Sunday, October 25, 2009

Bouchercon X: Asleep in the lobby

Inspired by the excellent Christa Faust, I'll make one more Bouchercon 2009 post before heading out to sell a kidney so I can afford a hotel room at Bouchercon 2010.

Christa wrote about the strange attraction of the hotel bar, a region of Bouchercon where many ventured, but only the strong escaped. My favorite example came Sunday evening as I relaxed in the lobby, marshaling my strength before repairing to the bar for a preprandial schmooze. I fell asleep with my feet on a table, and when I awoke, not only were Ruth and Jon Jordan and company still in the bar waiting for me, not only had no one said, "Would you please remove your feet from the table, sir," but a member of the hotel staff had placed a second cup of coffee on the table for me. Damned enablers.

Best underrated part of Bouchercon: the music in the hotel lobby. Bossa nova, and not just the old classics, either. Plenty of stuff by new Brazilian musicians, too, and the perfect music for the location, soothing for those who needed a rest, compelling and rhythmically dynamic for those who listened more closely. Someone’s prayers to nosso senhor do bonfim were answered.

I got to Sunday's book bazaar around 10 a.m., hoping to score some books by Rebecca Cantrell and Christopher G. Moore, whom I’d heard on panels. Instead, all that remained were scraps of human flesh, huddled and quivering cozy fans, shell-shocked noir writers whimpering for their mothers, and a UN relief crew cleaning up the remains. I like the idea of a new twist on the old free-book goodie bag, but perhaps this could use a bit of refinement. Spread the frenzy out over three or four days, maybe?

© Peter Rozovsky 2009

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Blogger Sara J. Henry said...

The bazaar was a madhouse - I got caught in a line and seriously considered diving under a table and crawling past the writers' legs to escape. Here's a pic from another blog.

October 25, 2009  
Blogger Peter Rozovsky said...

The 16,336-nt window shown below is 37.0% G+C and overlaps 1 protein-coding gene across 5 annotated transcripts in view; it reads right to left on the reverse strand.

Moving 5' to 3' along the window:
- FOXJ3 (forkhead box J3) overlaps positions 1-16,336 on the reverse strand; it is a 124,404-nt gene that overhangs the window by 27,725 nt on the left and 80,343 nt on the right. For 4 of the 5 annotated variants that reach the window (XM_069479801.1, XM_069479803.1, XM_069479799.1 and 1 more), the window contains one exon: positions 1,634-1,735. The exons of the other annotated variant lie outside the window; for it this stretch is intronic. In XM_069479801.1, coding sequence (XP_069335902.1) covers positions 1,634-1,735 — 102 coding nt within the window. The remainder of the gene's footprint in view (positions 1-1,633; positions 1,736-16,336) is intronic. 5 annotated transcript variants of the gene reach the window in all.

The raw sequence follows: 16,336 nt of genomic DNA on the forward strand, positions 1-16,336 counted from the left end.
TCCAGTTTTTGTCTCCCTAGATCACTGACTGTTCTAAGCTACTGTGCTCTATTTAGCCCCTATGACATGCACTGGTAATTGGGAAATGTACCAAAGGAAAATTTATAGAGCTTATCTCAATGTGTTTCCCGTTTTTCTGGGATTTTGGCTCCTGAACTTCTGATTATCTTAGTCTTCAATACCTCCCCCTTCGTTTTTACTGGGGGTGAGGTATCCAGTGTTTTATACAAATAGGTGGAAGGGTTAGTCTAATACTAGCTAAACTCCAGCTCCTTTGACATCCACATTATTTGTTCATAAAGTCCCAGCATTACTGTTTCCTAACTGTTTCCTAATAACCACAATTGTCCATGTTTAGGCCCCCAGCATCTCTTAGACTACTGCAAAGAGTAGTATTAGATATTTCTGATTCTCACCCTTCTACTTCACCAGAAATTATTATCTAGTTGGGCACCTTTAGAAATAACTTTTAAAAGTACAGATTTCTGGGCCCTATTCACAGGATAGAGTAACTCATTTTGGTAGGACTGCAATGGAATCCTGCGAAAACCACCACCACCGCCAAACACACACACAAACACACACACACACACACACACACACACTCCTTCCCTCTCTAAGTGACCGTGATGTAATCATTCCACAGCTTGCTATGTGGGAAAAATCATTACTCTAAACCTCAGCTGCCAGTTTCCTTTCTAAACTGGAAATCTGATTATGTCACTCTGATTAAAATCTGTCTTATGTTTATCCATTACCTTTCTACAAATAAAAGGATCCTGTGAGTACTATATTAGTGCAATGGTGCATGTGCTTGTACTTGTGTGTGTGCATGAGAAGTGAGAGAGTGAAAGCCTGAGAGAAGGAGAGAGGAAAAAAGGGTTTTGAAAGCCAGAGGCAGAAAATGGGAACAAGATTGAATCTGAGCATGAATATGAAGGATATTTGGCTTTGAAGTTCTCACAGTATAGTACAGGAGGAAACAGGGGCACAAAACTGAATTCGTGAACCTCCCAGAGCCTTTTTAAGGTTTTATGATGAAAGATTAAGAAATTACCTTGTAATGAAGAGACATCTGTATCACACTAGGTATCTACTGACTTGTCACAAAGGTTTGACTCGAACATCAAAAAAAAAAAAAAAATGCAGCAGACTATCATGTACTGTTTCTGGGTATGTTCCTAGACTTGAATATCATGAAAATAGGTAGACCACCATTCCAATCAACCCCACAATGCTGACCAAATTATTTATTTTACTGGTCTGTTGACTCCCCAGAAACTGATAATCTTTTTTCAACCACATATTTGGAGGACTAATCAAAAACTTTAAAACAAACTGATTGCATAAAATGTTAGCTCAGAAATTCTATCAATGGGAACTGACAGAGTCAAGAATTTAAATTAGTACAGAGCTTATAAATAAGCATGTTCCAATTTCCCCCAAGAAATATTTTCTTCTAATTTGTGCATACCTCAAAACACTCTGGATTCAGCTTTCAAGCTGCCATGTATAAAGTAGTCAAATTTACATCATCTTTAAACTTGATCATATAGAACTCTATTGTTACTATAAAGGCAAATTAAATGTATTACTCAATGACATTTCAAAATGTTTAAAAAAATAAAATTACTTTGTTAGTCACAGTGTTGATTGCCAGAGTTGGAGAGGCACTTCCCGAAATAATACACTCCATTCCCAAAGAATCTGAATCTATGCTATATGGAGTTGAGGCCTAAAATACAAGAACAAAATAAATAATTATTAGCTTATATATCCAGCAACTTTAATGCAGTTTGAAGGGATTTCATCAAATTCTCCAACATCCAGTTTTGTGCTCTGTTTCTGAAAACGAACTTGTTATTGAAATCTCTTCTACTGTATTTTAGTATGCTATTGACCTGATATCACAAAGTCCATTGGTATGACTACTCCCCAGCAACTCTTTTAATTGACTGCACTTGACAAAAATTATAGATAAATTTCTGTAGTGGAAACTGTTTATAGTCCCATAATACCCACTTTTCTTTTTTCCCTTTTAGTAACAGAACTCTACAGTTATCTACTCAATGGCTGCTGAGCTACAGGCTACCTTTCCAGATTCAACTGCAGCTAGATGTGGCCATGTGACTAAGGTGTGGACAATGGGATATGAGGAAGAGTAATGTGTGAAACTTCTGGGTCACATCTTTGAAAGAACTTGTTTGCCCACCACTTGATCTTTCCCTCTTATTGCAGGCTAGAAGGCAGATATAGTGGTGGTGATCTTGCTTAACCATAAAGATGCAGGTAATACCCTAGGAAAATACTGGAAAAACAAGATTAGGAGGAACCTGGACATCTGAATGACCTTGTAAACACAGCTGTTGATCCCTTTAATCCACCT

Sara, maybe it's all for the best that I was fashonably late for this one and missed all the madness. I like what I imagine the thinking was behing the bazaar, though. It will be interesting to see what organizers do next year.

October 25, 2009  
Blogger Barbara said...

I heard it was moved to a much smaller space than originally planned because future farmers of america were taking over the hotel; it must have contributed to the sensation of being buried alive.

I do think it's a huge improvement on the books in a bag tradition, but maybe there's still yet another way to do this that would lead to less chaos and more books people want actually in the right hands. How about publishers provide chits to get one of their books in the book room - and you get to choose which? And the bookseller gets a sale out of it?

Never mind - that sounds too rational for publishers to buy into it.

October 25, 2009  
Blogger Peter Rozovsky said...

I knew the FFA were in town; I didn't know they were coming to our hotel. I suppose farmers are more accustomed to wide-open spaces than are mystery writers, so they had first dibs on the space (though the Hyatt lobby was as high and wide as a prairie sky.)

Perhaps organizers of future conventions might take into account our suggestions for modifying this interesting book-bazaar idea.

October 25, 2009  

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